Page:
Is there any hope this will happen?

No, I don’t think so.  But I do think it’s worth a try.   Even the try itself, if it only generates more original thinking and increases debate may generate some momentum in the right direction.   The more good people think about all this, and think about it with both feet in the workplace the greater the likelihood that some practical ideas will emerge.

Governments provide various grants for Landcare projects (and lots of other projects).  Why not for workplace issues through community participation in this WorkplaceWatch programs?

Dr Yossi Berger
National OHS Co-ordinator

Australian Workers’ Union

reservoir, victoria, australia

10 thoughts on “The Asphyxiation of OHS”

  1. I don\’t get it…….I can go to my financial adviser for investment advice and if he loses my money through fraud, deception or negligence he\’ll be fined. If he does this to enough of his clients he\’ll lose his licence to operate.

    However, if I work for someone who is fraudulent, deceptive or negligent in the management of the systems designed to look after my health and safety at work, the best I can hope for is a fine. No matter how many workers he poisons, injures or kills by his actions or inactions.

    How is it that as a civilised society we place greater fundemental importance on the loss of our material wealth than the dimunition of the health and safety of our workers?

    Ban company directors who injure and kill people repeatedly.

  2. Tony, I hope that your participation in this blog helps send the message.

    The blog is receiving around 12,000 readers every month with 400 on average every day. It is becoming an important independent media for safety information and discussion and one that I am very proud of as it enters its fourth year of operation.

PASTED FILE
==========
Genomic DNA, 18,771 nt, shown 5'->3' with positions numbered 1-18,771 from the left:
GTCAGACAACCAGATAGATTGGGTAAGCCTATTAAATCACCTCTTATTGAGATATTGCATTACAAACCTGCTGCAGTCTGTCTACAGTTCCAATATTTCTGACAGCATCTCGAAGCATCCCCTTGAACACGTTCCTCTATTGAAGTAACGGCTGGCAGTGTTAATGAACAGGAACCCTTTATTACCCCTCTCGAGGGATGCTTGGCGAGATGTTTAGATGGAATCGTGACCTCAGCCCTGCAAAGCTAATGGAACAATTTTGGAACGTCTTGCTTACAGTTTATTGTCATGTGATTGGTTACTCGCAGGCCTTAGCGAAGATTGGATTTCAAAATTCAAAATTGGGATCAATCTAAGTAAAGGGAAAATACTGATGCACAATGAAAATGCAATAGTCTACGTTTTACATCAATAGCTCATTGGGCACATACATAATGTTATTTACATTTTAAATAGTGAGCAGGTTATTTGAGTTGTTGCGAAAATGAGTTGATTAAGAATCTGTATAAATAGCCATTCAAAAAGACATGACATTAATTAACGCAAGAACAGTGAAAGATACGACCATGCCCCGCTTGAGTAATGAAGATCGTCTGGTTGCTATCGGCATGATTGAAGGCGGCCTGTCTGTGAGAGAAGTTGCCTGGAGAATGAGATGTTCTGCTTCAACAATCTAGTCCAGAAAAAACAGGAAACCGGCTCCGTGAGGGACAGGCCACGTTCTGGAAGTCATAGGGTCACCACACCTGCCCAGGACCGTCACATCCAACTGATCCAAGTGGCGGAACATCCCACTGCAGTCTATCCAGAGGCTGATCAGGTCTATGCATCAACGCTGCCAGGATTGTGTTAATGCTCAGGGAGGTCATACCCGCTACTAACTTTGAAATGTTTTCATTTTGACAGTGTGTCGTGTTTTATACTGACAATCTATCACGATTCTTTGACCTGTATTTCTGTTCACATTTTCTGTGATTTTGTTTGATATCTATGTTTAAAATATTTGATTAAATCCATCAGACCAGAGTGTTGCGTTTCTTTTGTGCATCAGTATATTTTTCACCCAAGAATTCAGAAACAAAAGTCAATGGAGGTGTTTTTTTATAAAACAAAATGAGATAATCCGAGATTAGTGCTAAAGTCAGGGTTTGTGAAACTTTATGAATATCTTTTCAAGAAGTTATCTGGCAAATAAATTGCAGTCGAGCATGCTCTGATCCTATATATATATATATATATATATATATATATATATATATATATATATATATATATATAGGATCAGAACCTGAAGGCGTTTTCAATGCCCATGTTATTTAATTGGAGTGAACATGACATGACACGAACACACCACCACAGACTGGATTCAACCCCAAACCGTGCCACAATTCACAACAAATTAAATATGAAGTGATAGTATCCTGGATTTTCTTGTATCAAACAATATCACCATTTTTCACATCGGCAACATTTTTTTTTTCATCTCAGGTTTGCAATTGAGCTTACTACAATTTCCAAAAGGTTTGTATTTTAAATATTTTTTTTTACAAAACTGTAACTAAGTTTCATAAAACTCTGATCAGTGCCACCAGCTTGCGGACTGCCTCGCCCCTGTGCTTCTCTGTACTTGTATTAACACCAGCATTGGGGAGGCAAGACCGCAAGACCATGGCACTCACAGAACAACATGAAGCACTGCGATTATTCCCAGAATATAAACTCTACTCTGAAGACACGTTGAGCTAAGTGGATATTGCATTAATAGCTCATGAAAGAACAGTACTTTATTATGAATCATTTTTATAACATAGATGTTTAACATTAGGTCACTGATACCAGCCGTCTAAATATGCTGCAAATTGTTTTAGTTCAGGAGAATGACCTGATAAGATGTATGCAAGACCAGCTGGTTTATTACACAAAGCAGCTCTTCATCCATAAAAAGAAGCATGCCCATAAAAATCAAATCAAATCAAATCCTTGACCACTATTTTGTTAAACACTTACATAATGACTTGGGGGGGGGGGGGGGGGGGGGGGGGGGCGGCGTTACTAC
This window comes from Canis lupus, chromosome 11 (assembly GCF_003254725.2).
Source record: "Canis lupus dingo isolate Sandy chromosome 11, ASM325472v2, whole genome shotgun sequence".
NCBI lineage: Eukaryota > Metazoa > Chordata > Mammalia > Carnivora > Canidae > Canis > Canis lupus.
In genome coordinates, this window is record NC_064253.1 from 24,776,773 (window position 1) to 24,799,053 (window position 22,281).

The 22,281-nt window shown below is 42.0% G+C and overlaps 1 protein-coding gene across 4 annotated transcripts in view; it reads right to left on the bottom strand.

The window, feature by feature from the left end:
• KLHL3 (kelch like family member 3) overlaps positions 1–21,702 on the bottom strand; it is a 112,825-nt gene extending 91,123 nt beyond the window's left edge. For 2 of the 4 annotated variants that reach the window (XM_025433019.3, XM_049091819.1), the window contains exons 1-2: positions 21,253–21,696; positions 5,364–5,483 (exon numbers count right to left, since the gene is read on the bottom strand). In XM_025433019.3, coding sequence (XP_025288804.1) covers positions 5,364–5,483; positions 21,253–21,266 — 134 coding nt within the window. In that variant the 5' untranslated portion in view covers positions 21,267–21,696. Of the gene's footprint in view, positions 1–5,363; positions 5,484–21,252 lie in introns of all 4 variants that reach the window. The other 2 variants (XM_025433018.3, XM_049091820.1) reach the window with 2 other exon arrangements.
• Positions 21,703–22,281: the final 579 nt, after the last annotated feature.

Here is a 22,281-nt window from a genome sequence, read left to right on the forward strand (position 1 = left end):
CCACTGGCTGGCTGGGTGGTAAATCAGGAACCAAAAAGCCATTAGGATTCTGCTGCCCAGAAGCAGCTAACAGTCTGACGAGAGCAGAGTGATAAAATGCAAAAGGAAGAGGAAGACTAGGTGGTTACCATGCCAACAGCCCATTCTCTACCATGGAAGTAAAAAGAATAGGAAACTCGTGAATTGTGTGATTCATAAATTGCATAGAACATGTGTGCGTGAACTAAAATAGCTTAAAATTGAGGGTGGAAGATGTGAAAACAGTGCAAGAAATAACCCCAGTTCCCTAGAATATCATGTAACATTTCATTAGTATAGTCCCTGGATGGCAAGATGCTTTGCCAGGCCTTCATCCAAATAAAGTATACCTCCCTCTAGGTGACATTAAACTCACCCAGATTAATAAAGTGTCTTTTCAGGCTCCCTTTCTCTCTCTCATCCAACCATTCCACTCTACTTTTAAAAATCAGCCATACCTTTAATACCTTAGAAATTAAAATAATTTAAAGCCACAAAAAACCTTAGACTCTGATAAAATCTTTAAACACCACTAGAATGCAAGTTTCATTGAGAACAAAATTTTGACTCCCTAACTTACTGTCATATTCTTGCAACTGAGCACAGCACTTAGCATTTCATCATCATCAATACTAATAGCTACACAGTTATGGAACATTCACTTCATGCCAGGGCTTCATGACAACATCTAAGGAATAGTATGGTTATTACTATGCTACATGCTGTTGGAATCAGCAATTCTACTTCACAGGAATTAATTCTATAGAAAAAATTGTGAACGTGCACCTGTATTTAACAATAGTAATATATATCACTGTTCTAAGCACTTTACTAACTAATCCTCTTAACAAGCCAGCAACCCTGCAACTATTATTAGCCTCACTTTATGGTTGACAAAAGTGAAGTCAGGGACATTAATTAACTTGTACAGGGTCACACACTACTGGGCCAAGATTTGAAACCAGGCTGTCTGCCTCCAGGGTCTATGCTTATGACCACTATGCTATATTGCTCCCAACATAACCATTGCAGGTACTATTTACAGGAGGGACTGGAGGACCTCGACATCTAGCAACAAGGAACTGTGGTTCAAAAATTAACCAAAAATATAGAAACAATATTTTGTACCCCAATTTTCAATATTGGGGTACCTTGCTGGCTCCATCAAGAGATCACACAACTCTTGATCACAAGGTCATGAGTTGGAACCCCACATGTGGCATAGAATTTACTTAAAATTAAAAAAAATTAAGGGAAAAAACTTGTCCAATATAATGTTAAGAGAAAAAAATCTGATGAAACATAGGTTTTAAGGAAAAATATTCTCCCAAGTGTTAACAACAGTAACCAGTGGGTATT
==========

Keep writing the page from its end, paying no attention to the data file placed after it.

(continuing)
Thanks to everyone who contributes and comments

  3. Thanks Kevin,

    If the penalties are large enough for repeat or serial offenders I am convinced that the cost will become too large a hurdle for any employer to be comfortable with and that includes the major corporates.

    The greatest volume of workplace injuries occur in SME\’s who are the largest employers in the country. I disagree entirely that seriously large fines would just be absorbed as a cost of business and not be given a second thought the many many hundreds of SME\’s I have consulted to would definitely have their focus on OHS well and truly tuned if found out and fined.

    The various acts to be \”harmonised\” all, supposedly, can call to account managers and owners of companies who are in serious breach of OHS law and how do we find out if they are in breach of the law before someone is seriously injured, we have a large and strong inspectorate with police like powers to inspect, issue expiation notices and further report for possible prosecution of those responsible for non compliance.